Learn with Vern: HGTV’s Vern Yip returns to Lex to drop some design wisdom
Yip made over countless homes and restaurants during his four seasons on TLC’s Trading Spaces, on NBC’s Home Intervention, and for nearly a decade as one of HGTV’s most recognizable designers.
On Saturday afternoon, April 25, the celebrity designer will be on hand at My Favorite Things in Lexington to share his design expertise with customers.
Yip fondly recalls his visit to the bluegrass for Freedom Fest (a design showcase benefiting Woodford Humane Society) a few years back. He remembers, “That was a special trip and I still talk about the remarkable kindness of folks and the absolutely perfect grass and fences. Lexington has a global reputation for being serious horse country but I had no idea how serious until that visit! The event was held at an exceptional property with the most beautiful stables that I’d ever experienced. Although I’m a sucker for a perfect patch of grass and idyllic white fences, the people of Lexington remain the true standouts in my mind.”
Yip has seen a lot of design trends come and go over the years, from sponge painting and Tuscan kitchens in the early 2000s to today’s popular urban industrial looks. He witnessed a wide range while judging the contestants on Design Star. Asked what current trends make him wince, he says, “I’m not a fan of themes in general so anytime I see a completely ‘done’ room, I question its ability to endure long term. A home and its rooms should reflect all the different facets of a person or a family’s personality. Instead of trying to emulate something in a showroom or a magazine, I always encourage folks to have an honest conversation about who they are, what they need, and what they really gravitate towards. At the end of the day, your home should be customized to best support your functional and aesthetic needs so that it ends up being the place you want to be more so than any other place on the planet. If it doesn’t feel that way, it probably needs to be re-thought and tweaked.”
He adds, “I think it’s important to remember to make you happy and let go of the idea of living up to someone else’s idea of beautiful and functional. Great design lives at all price points. I always tell folks that just because something is expensive, it does not mean that it’s a quality item…and just because something is inexpensive, it doesn’t mean that it’s poorly made. You have to train yourself, especially if you are working with a tight budget, to buy quality items that you truly love to ensure that they’ll endure. Do some research ahead of time and save up for quality purchases in lieu of filling your home with a bunch of temporary placeholders, if you can’t afford what you want today. ”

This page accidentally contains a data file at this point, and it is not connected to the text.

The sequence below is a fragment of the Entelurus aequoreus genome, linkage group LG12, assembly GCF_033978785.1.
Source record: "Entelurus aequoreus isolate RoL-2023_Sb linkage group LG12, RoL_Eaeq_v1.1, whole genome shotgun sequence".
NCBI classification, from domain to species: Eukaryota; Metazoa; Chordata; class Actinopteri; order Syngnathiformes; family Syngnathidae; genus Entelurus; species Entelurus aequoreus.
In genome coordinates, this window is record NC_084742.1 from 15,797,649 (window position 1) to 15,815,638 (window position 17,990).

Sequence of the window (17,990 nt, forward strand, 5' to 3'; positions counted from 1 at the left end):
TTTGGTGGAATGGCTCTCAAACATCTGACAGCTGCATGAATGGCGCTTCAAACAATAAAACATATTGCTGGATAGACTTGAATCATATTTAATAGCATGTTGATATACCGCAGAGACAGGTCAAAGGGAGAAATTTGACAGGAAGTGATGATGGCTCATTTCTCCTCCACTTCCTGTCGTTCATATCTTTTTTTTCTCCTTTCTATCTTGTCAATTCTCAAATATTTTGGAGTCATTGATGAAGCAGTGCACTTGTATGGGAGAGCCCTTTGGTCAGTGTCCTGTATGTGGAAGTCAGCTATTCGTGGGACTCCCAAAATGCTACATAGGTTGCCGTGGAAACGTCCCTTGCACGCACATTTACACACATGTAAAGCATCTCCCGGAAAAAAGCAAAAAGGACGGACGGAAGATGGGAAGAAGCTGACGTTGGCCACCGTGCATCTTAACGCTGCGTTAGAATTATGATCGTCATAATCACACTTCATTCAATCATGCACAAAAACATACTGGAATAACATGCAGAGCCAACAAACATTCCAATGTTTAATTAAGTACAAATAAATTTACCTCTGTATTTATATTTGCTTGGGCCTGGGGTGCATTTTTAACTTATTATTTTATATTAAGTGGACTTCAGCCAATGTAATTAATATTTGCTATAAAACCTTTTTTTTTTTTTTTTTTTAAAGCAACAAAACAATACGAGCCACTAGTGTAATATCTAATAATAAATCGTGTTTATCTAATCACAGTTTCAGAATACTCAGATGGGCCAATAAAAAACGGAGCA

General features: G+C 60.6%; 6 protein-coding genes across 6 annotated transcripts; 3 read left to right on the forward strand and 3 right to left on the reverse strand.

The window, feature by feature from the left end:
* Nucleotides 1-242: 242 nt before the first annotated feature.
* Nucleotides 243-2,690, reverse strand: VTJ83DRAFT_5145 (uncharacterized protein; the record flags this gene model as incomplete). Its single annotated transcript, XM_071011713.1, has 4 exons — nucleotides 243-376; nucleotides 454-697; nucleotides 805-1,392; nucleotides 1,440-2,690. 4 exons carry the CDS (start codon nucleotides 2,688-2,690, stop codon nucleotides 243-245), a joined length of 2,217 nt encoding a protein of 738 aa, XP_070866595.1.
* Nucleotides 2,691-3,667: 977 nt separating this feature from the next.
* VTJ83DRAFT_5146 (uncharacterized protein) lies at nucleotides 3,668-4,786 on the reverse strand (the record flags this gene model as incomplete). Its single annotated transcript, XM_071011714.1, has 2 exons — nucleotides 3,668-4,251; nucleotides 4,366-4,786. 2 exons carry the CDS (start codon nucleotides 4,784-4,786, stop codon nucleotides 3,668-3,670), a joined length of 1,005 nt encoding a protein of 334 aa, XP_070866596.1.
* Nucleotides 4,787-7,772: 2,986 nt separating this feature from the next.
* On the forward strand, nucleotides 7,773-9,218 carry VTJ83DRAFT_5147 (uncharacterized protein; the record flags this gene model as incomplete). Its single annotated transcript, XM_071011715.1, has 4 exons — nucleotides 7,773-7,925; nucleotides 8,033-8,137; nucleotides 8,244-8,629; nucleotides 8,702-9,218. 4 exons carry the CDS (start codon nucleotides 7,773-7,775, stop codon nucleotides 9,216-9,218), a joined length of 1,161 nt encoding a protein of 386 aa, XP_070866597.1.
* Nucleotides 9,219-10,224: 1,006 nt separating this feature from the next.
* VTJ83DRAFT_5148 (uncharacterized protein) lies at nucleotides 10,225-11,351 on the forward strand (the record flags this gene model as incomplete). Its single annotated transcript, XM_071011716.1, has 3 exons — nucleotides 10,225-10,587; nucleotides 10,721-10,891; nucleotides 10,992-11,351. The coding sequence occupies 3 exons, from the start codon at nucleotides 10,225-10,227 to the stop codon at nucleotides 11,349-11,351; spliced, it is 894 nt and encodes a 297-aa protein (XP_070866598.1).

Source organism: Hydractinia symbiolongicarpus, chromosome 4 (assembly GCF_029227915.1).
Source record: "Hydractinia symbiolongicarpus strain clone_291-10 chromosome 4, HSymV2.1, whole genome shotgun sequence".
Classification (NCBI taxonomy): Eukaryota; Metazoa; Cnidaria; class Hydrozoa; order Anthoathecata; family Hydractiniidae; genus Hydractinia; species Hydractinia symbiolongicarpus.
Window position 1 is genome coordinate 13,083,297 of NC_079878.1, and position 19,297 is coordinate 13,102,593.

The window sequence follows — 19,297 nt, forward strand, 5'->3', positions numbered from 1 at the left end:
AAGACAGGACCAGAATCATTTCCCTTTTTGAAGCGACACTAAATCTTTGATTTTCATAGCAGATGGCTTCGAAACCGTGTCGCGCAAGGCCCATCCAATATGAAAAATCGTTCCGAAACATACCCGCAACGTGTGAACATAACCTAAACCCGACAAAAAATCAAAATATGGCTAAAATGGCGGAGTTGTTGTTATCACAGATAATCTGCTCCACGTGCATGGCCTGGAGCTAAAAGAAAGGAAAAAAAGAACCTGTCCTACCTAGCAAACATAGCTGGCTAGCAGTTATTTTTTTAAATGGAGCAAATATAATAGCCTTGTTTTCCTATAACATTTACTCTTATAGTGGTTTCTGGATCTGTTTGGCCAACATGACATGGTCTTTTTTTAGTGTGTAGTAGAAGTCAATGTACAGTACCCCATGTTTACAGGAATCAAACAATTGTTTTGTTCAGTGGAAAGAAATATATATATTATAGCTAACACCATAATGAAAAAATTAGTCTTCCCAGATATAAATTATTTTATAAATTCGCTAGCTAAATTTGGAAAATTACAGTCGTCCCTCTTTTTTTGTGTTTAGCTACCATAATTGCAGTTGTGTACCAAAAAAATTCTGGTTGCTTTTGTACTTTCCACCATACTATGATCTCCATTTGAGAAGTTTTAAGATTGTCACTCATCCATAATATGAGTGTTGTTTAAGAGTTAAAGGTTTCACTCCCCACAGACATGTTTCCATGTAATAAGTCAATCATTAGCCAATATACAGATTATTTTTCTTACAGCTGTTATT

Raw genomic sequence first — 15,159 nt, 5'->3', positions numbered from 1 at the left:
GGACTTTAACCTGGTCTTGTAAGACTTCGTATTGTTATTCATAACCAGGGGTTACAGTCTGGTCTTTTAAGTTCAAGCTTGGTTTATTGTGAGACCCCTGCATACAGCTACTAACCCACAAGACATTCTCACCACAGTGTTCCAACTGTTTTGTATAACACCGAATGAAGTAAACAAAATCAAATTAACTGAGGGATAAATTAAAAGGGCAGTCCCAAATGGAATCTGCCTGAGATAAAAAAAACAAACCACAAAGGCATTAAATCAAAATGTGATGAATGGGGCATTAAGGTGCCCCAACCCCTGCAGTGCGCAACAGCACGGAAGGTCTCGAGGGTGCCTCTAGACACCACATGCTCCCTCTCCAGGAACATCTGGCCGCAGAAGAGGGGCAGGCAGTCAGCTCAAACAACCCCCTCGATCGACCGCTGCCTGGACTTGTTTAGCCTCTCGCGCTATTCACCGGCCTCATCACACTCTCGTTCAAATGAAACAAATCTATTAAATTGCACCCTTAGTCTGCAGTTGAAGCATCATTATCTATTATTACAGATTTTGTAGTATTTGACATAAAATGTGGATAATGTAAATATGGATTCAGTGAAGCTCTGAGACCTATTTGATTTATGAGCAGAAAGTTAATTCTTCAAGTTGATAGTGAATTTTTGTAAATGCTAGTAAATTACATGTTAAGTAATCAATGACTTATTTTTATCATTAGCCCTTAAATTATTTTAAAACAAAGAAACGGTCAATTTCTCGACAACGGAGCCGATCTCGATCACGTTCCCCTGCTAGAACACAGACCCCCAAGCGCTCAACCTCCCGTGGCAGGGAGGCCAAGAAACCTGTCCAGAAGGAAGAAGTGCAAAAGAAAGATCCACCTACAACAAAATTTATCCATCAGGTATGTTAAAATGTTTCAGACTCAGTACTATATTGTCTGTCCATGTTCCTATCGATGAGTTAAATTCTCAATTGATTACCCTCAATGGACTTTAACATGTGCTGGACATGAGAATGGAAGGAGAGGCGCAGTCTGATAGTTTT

Yip is known for prioritizing both beauty and function in his work (living, as he does, in a home that includes both children and dogs). Are there trade secrets for making that work that he’s willing to share with our readers? He says, “Our home is tailored to how we live our very busy lives. By making the right material choices, I ensure that every room in our home is accessible to our dogs and kids. I grew up, very early on, in a house full of beautiful (and sometimes fragile) things. It taught me an appreciation of those things although I did accidentally break a few items along the way! We’re using the same approach with our kids because it’s right for our family…and that is the key. You have to do what is right for your situation because no two situations are exactly identical. We do, however, live in a design world that is now full of beautiful, affordable, and durable materials that make living with kids and animals in a beautifully designed environment so much easier than it used to be! As a designer of products, that has always been my goal…to put out accessible goods that all sorts of families can live with.”
Celebrity interior designer Vern Yip is visiting My Favorite Things in Hamburg on Saturday, April 25 to celebrate the store’s 10th anniversary. He will be there from Noon to 3 p.m. for a talk about interior design. The talk is free and open to the public.
This article also appears on page 11 of the April 1 print edition of Ace.
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